My feet are heavy from the flippers as I step into the clear water. It’s cold, but it’s a relief from the humid, humid air around me. I feel the cold water nip at my wetsuit as I hold my breath and let my body plunge underwater. I squeeze my eyes shut for a second, but quickly remember I’m wearing goggles. When I open them, a whole new underwater world is in front of me as I’m snorkeling in Cenote Dos Ojos.
The last time I snorkeled was three years ago off of Koh Phi Phi Island in Thailand. The aquamarine water below me was stunning, but I was a little worried my legs wouldn’t be able to tread water after 20 minutes and that I’d sink into the depths of the ocean before the long-tail boat returned to pick us up to fully enjoy my surroundings. Plus, I was a little hungover from too much Koh Phi Phi partying. I almost forgot how much I love it. Seeing life underwater is so different from land, and it leaves much to be discovered.
True to form, I’m a sucker for beautiful travel photos. I saw one image of a cenote in the Yucatán and I was ready to jump in and explore these caves and the freshwater running through it.
While in Tulum, Mexico, I embarked on a snorkel adventure at the nearby Cenote Dos Ojos, one of the most popular cenotes in the Yucatán for snorkeling and diving. We donned wetsuits, flippers, and flashlights and plunged into the water, heading toward the dark abyss of the limestone caves.
Cenotes are natural sinkholes due to collapsed limestone. The body of freshwater beneath the sinkhole surfaces, and violà! You’re looking at another one of Mother Nature’s stunningly beautiful wonders. The Yucatán Peninsula in Mexico has some 30,000 cenotes, and most unexplored and untouched. The subterranean bodies of water are crystal clear, likely because it’s all rainwater that filtered through the ground.
Back in the days when Mayan Civilizations ruled the Yucatán, offerings of human sacrifices into the cenotes were not uncommon. The cenotes were sacred; the Mayan ruins of Chichén Itzá even has a Cenote Sagrado (Sacred Cenote) in which humans along with objects like jade and gold, were thrown into as sacrifices to the Maya rain god. These natural beauties are still a big deal, but now instead of human sacrifices, they’re everyone’s favorite place to swim, snorkel, and dive.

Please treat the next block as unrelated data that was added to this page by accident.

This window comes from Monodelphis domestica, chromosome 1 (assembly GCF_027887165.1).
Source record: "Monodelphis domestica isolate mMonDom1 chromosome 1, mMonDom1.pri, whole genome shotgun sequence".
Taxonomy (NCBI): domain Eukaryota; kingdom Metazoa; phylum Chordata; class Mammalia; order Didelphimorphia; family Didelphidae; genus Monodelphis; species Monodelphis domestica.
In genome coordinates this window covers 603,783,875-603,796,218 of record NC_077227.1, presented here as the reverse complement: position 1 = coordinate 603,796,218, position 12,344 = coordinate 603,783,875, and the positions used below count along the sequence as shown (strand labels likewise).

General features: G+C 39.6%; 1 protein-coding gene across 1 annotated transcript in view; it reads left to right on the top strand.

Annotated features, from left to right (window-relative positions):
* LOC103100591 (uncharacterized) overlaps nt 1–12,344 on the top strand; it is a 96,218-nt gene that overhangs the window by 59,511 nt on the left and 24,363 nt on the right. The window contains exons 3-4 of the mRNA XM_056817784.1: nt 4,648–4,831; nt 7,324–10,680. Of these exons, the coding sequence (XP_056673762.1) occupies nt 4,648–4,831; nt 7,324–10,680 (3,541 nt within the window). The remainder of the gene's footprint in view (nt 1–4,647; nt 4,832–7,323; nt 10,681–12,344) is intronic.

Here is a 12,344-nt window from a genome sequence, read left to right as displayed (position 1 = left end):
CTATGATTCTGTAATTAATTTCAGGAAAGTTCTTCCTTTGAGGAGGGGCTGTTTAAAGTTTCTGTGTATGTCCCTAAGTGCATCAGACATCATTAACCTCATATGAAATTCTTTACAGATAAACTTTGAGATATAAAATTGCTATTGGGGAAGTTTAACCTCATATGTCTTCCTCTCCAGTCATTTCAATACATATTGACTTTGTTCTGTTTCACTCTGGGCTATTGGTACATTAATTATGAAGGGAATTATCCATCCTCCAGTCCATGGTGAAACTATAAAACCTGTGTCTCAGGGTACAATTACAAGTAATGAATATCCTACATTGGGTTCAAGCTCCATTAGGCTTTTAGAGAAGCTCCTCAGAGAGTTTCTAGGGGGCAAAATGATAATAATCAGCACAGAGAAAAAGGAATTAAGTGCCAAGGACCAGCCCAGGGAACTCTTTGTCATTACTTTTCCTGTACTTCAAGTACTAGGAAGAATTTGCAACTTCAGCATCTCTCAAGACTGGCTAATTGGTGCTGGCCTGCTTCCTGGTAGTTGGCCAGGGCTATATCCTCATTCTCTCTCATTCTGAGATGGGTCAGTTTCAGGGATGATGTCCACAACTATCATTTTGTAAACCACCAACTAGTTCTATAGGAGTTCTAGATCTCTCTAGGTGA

Cenote Dos Ojos is where you can find the deepest cave in Quintana Roo, Mexico (about 119 meters) and is one of the longest underwater cave systems in the world (at about 82 kilometers). The name Dos Ojos comes from the two connecting cenotes that appear to look like two eyes.
Now I love swimming, but I’m definitely not as elegant as a mermaid underwater. Throw a snorkeling mask on me and I’m accidentally choking and somehow inhaling water, freaking out, and pulling the mask off my face as I’m trying and failing to tread water. Once I got used to the snorkel once again, I was unstoppable underwater!
As a longtime contact lenses wearer, I haven’t been able to open my eyes underwater since I was a child. I never bought goggles for swimming because I thought they were dorky, but being able to see all the fish underwater in Cenote Dos Ojos was incredible! I realized firsthand that there’s so much more to see underwater than from the opening of the caves on solid ground.
Dodging stalactites hanging from the top of the cave all the way down into the water, I followed our guide into the caves, where it got darker and the water was colder. It’s much scarier to swim in a confined space in the dark with only a flashlight for guidance, but underwater the caves were serene and full of life. I felt like I could breathe easier underwater than when I resurfaced. It helped that the rays of light from the flashlights of scuba divers darted around the water, bringing into view the many stalagmites on cenote floor.
This was my first opportunity to capture some underwater footage with my new GoPro HERO4 SILVER, which I love and am completely obsessed with. I’m still a newbie at the editing though!
I swam with a school of fish that I didn’t realize was there when gazing around me above the surface, watched an eel-like fish slithering near the cenote floor, was surrounded by bats flying around a secluded cave, and saw the sun’s rays cut straight through the water like a knife. Sure, the water was cold and my surroundings were dark and ominous at times, but the snorkeling was fantastic. I look at the underwater world with childlike wonder and innocence; it’s not something I’ve seen that much in my travels!
Snorkeling in Cenote Dos Ojos definitely helped me get my feet wet (get it? ha-ha) more underwater adventures in Latin America. Scuba diving perhaps?
Where is the most exciting place you’ve ever snorkeled?
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